Axes to grind
Why are some people so keen to dismiss the doctors’ suggestion out of hand?
It’s been suggested that those flagging up the possibility of a connection between pyriproxyfen and microcephaly have a hidden agenda. For example, Professor Andrew Batholomaeus, one of the “experts” quoted by the Science Media Centre of Australia in defence of the larvicide’s safety, said: “Journalists covering this story would do well to research the background of those making and reporting the claims as the underlying story and potential public health consequences may be far more newsworthy than the current headlines.”
But it’s surely no surprise if Argentine physicians, who have had to deal at first hand with the suffering caused by the GMO soy revolution in Argentina with its accompanying pesticide onslaught, should be particularly alert to the role of pesticides in health and development issues in Latin America – and suspicious of the safety claims of chemical corporations.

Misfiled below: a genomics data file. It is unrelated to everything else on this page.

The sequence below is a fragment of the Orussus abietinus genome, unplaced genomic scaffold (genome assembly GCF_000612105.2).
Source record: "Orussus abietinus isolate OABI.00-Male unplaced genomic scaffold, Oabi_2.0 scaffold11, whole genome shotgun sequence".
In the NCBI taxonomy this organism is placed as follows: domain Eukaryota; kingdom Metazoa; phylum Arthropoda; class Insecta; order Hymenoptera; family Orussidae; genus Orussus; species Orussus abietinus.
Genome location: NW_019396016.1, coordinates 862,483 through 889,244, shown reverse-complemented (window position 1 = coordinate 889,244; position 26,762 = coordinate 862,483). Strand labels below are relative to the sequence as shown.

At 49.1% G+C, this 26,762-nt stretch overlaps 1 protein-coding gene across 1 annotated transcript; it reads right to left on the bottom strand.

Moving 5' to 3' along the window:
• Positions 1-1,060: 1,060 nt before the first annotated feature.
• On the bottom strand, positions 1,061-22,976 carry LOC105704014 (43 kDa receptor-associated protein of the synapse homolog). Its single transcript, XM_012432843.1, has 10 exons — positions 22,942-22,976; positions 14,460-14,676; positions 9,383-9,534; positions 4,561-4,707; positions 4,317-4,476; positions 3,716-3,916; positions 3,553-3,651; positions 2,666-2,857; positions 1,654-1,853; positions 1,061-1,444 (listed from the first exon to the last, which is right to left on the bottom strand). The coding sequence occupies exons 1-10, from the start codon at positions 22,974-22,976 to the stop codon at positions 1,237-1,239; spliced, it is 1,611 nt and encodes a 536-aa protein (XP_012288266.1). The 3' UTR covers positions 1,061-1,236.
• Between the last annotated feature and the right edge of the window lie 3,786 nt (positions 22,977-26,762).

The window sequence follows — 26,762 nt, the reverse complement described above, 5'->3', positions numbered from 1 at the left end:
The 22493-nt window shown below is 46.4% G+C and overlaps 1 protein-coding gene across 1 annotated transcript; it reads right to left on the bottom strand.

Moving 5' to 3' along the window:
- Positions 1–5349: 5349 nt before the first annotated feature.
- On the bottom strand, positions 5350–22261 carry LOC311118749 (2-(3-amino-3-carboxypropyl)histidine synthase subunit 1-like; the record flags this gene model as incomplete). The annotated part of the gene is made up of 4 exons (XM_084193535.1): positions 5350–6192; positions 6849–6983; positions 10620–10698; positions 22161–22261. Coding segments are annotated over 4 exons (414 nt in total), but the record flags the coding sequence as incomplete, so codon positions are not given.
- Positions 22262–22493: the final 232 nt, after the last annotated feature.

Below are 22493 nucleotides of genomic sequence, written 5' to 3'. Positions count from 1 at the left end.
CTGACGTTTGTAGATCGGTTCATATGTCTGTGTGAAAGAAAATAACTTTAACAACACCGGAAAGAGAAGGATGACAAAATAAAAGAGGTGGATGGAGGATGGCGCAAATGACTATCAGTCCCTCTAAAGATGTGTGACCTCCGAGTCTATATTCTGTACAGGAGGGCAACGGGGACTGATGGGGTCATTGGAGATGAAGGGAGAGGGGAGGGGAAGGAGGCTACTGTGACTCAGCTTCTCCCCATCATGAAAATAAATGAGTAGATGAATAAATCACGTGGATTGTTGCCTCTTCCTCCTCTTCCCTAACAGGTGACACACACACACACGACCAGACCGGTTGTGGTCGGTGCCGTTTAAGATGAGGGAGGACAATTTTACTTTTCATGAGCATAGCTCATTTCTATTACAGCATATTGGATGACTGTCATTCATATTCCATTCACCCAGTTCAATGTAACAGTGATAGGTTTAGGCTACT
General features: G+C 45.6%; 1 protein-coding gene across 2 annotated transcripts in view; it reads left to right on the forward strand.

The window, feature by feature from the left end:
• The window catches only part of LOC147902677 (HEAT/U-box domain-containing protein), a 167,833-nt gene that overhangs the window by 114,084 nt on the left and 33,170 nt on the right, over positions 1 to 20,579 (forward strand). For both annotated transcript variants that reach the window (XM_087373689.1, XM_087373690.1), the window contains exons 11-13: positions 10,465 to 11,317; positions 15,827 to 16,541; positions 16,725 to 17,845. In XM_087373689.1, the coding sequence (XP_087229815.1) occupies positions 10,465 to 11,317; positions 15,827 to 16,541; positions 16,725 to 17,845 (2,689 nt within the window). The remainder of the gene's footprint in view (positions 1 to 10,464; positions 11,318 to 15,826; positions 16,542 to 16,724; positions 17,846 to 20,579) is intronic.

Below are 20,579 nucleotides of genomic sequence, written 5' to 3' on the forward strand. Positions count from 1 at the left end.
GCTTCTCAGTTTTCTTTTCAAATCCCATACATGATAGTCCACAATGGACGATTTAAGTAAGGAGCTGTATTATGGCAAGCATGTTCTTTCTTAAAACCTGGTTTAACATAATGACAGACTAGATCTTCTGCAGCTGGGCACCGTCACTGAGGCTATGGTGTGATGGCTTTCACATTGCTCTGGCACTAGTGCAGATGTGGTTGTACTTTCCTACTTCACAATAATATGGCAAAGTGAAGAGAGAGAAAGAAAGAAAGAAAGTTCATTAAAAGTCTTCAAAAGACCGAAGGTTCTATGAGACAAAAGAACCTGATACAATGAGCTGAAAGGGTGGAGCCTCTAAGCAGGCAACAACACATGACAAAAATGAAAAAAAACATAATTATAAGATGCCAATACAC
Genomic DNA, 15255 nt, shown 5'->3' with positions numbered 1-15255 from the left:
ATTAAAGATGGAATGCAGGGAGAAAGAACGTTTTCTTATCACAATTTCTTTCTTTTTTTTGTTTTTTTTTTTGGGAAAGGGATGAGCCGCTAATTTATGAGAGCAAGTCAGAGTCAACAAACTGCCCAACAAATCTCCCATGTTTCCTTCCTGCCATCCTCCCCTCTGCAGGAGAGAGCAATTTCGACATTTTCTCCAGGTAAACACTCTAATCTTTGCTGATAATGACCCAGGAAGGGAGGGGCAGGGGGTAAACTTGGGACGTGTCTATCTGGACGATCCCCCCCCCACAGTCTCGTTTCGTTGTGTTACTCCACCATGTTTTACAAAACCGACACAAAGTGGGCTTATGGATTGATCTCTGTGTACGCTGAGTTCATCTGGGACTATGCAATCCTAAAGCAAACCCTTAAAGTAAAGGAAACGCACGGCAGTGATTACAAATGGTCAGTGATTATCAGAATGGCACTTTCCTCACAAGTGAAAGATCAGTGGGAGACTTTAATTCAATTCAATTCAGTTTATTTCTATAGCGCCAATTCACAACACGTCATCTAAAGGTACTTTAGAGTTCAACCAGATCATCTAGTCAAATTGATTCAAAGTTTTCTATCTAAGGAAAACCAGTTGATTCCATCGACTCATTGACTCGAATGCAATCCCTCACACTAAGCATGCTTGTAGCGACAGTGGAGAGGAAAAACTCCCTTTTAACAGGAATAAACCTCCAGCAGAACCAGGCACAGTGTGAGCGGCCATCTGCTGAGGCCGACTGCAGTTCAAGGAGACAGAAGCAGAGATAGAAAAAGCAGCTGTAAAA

The doctors say their local communities are facing an exploding health crisis, which includes children suffering unusual birth defects. And in neighbouring Brazil the country’s National Cancer Institute says the release of GM crops has helped make the country the largest consumer of agrochemicals in the world.
Also, some of those leading the attacks on the pesticides hypothesis could also be accused of having an agenda. Julie Kelly, for instance, uses her National Review article to attack Mark Ruffalo not just for drawing attention to the larvicide theory but also over his campaigning on climate change and fracking, his support for sustainable energy, and his publicly confronting the CEO of Monsanto over the impact of his company’s products.